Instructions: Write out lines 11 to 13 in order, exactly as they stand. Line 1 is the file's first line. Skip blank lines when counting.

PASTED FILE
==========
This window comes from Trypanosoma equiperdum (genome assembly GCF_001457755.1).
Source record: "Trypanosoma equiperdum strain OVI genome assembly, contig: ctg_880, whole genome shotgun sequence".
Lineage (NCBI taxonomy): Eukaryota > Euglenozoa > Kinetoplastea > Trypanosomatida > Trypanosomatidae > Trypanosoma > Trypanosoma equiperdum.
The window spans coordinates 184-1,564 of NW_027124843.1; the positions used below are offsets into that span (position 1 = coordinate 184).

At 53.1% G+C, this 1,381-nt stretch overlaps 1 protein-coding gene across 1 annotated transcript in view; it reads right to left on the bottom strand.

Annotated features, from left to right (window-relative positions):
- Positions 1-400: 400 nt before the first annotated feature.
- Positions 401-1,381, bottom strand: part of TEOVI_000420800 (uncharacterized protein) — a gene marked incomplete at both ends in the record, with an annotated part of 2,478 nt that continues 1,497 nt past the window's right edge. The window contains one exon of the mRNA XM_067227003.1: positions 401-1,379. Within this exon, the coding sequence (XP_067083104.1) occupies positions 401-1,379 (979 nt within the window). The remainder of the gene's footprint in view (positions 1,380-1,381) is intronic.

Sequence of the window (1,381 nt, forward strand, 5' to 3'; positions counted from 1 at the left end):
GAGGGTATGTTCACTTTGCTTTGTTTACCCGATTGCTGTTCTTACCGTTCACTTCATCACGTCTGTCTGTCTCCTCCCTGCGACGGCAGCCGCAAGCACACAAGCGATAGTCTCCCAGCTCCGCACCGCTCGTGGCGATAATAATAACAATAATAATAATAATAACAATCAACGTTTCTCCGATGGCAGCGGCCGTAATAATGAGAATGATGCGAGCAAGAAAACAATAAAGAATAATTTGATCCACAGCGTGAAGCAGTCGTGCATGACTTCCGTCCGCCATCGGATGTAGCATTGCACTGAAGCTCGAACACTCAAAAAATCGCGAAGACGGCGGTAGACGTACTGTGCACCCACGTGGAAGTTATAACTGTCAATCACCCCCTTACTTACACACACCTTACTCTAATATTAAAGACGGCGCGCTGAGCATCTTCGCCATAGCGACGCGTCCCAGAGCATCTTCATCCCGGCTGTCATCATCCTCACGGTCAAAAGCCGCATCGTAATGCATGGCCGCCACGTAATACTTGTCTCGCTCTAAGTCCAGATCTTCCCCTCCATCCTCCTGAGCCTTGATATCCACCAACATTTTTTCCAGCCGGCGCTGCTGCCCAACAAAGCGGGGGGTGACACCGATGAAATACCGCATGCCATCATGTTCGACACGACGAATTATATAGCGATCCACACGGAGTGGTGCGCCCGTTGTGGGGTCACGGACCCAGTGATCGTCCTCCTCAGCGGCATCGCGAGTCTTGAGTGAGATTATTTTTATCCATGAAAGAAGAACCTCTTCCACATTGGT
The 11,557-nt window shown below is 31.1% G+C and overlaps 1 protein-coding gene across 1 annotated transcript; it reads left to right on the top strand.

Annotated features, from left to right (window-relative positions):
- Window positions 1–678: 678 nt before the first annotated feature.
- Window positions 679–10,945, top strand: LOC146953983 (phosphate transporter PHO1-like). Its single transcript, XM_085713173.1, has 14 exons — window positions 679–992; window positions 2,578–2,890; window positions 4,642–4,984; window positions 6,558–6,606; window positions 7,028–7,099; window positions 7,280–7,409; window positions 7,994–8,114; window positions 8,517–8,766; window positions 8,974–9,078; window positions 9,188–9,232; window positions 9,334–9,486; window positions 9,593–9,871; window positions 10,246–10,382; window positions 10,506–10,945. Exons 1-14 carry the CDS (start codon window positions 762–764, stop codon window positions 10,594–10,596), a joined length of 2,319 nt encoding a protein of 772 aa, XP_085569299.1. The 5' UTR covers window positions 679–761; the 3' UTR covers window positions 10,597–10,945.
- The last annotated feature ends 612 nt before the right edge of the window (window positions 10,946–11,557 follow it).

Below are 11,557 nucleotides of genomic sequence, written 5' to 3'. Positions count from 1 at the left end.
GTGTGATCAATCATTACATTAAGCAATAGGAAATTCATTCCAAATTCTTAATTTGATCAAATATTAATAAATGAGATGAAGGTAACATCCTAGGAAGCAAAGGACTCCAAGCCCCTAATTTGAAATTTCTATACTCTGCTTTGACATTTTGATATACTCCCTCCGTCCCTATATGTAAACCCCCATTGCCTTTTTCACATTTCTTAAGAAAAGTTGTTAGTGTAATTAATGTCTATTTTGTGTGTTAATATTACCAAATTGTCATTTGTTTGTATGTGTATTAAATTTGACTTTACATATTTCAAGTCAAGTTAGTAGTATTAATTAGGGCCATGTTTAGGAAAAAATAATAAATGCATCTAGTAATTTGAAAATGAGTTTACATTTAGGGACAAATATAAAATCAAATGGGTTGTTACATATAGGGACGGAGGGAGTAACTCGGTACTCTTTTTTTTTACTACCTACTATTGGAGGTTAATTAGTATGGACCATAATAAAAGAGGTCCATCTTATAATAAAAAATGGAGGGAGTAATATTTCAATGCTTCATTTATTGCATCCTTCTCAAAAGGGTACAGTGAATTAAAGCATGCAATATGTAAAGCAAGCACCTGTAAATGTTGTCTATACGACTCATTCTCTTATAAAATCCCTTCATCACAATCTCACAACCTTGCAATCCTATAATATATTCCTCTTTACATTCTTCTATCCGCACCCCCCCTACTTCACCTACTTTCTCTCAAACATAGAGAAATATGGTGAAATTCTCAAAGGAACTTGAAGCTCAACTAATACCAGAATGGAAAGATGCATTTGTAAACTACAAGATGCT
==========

The 11,557-nt window shown below is 31.1% G+C and overlaps 1 protein-coding gene across 1 annotated transcript; it reads left to right on the top strand.

Annotated features, from left to right (window-relative positions):
- Window positions 1–678: 678 nt before the first annotated feature.